The malfunctioning of HDL can worsen abnormalities in LDL metabolism, increasing the susceptibility to CVD. This heightened risk of CVD is a prominent factor contributing to the leading cause of death among individuals with RA. Genetic factors are important in RA development, and some genes are closely related to cholesterol metabolism. The susceptibility genes associated with RA) including TRAF1/C5, STAT4, and HLA-DRB1-SE, not only contribute to RA but also impact lipid metabolism in RA patients, thereby elevating the risk of CVD [37]. Furthermore, mice with RA had defective cholesterol metabolism due to the downregulated expression of the cholesterol effector genes Apoe, Abca1, and Abcg1 [38]. This cholesterol homeostasis disturbance indicates increased risk of CVD in RA patients. Furthermore, genetic susceptibility to dysregulation of LDL-C is linked to an elevated risk of RA. This association may explain why individuals with RA are more susceptible to cardiovascular incidents [39]. Unhealthy diet and lifestyle habits, such as high-fat diets, physical inactivity, and obesity, are strongly associated with high cholesterol levels, which are also RA risk factors [40,41,42]. A healthy diet and lifestyle confer a wide range of benefits, such as lower cholesterol levels and reduced risk of many diseases, including RA and CVD. Some cholesterol-reducing drugs might be associated with a reduced RA risk. Statins are widely used for treating hypercholesterolemia and were recently proven to regulate immune cells by inhibiting T cell proliferation, activation, and differentiation [43, 44], providing a theoretical basis for statin treatment of autoimmune diseases at the cellular level. TG and RC levels tend to decrease concurrently with statin therapy aimed at reducing LDL-C levels [45, 46]. Compared with the placebo group, statin-treated patients achieved significant remission of RA, indicated by the improved disease activity score and inflammatory indicators [47], suggesting the multi-functionality of statins in RA treatment and their broad prospects. Furthermore, RA drugs significantly influence lipid levels. Glucocorticoids are drugs commonly used to impede RA progression through their powerful anti-inflammatory effects. Nevertheless, glucocorticoids exert an influence on CVD risk in RA patients, manifesting in bidirectional effects on lipids. Short-term, low-dose glucocorticoid treatment may contribute to the enhancement of HDL-C levels [48], but sustained glucocorticoid use leads to fat accumulation in the liver, triggering an increase in the RC components TG and VLDL [49]. Disease-modifying anti-rheumatic drugs exerted a similarly pronounced effect on cholesterol metabolism in RA. Methotrexate promotes the transfer of intracellular cholesterol to the extracellular compartment to produce an anti-atherosclerotic effect [50]. Contrastingly, some studies disagreed, suggesting that methotrexate increases TC and TG levels [51].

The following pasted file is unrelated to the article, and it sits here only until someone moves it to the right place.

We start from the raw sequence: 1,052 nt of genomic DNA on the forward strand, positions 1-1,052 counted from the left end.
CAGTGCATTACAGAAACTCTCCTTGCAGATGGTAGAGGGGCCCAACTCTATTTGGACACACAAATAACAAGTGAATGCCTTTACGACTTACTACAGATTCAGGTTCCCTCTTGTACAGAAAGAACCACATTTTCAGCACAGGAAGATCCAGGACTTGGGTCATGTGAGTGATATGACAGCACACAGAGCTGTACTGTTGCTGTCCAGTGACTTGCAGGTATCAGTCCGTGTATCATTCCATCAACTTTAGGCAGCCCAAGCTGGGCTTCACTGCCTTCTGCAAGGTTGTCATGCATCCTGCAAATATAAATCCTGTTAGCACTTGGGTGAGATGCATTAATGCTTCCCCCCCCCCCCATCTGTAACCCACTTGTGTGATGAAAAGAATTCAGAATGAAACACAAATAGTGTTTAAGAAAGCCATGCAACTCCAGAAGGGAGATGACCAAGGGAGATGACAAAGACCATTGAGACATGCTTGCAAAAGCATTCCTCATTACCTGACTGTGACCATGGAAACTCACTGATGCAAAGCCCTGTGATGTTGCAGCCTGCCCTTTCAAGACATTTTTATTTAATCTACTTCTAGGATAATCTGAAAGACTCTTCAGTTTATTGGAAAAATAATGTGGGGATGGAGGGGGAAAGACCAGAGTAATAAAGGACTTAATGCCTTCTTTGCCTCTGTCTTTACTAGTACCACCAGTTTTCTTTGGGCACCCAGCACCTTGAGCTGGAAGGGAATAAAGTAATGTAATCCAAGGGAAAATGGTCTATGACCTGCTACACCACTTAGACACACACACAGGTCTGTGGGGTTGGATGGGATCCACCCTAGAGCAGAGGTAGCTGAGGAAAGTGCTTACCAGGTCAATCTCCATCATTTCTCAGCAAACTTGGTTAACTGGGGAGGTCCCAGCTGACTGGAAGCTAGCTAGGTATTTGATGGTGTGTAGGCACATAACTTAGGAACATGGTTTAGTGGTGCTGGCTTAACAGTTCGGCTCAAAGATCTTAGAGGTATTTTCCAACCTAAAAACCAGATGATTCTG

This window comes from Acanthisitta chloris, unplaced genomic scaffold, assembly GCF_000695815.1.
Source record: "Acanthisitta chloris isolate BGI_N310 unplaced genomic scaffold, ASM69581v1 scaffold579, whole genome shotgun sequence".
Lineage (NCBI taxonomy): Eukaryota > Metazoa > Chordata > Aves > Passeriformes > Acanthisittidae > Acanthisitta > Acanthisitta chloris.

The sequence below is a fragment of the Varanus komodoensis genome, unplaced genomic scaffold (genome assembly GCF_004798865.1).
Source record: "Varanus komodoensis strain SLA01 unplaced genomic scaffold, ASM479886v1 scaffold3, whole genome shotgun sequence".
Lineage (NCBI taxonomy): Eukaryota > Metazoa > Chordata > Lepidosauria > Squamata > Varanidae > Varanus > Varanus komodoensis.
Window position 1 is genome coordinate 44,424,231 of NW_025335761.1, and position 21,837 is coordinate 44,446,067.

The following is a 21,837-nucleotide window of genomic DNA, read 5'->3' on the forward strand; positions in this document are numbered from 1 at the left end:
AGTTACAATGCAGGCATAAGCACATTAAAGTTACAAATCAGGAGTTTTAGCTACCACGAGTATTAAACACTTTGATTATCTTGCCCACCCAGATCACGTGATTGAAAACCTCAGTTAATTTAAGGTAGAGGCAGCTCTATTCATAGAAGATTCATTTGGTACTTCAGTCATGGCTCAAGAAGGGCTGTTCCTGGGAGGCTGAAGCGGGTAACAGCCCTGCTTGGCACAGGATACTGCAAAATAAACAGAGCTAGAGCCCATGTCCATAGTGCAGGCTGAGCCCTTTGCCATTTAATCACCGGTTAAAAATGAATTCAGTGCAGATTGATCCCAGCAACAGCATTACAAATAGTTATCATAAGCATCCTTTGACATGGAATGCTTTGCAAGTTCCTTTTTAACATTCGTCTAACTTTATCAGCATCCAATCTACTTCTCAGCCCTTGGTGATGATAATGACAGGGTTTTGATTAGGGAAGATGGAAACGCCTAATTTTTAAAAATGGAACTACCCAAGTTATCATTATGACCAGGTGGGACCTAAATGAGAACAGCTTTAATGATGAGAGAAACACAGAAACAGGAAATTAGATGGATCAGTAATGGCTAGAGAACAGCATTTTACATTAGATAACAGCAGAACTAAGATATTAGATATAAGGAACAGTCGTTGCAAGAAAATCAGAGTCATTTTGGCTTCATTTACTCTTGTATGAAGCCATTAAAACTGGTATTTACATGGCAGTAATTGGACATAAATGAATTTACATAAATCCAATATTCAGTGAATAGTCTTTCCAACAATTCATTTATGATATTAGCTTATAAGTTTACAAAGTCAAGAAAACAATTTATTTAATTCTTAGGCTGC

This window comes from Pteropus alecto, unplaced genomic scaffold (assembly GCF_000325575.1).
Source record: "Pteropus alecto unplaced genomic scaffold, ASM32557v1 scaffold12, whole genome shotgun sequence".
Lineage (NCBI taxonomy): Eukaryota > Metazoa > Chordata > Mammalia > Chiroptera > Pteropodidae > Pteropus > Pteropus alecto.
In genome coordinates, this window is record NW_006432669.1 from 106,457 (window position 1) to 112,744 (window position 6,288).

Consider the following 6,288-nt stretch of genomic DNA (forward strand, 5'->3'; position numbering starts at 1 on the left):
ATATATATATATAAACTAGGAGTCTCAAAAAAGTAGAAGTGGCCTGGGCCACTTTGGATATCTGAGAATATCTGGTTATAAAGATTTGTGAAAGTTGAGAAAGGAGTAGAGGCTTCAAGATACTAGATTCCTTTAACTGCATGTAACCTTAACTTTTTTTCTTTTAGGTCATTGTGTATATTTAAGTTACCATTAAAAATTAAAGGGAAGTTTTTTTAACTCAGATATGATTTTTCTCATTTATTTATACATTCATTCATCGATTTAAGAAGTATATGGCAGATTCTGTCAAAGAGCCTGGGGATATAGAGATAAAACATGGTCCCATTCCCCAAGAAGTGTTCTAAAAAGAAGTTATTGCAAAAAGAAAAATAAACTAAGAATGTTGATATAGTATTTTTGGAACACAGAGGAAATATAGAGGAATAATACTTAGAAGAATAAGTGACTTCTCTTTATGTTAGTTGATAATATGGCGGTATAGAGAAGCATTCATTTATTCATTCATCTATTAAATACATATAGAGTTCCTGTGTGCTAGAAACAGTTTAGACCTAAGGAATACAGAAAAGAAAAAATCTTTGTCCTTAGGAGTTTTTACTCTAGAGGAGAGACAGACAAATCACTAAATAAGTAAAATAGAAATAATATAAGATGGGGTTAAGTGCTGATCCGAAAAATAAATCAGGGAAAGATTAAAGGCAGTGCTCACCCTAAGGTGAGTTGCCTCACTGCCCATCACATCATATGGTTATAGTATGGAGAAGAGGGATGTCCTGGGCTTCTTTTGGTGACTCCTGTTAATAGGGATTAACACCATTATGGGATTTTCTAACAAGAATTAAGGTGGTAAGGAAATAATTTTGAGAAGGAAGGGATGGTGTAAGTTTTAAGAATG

Ultimately, the correlation between RC levels and RA likely stems from combined elements that include the immune response, inflammation, genetics, lifestyle habits, and medication effects. Therefore, a more profound comprehension of this correlation can be acquired using additional clinical and molecular biology investigations to ascertain the precise mechanism.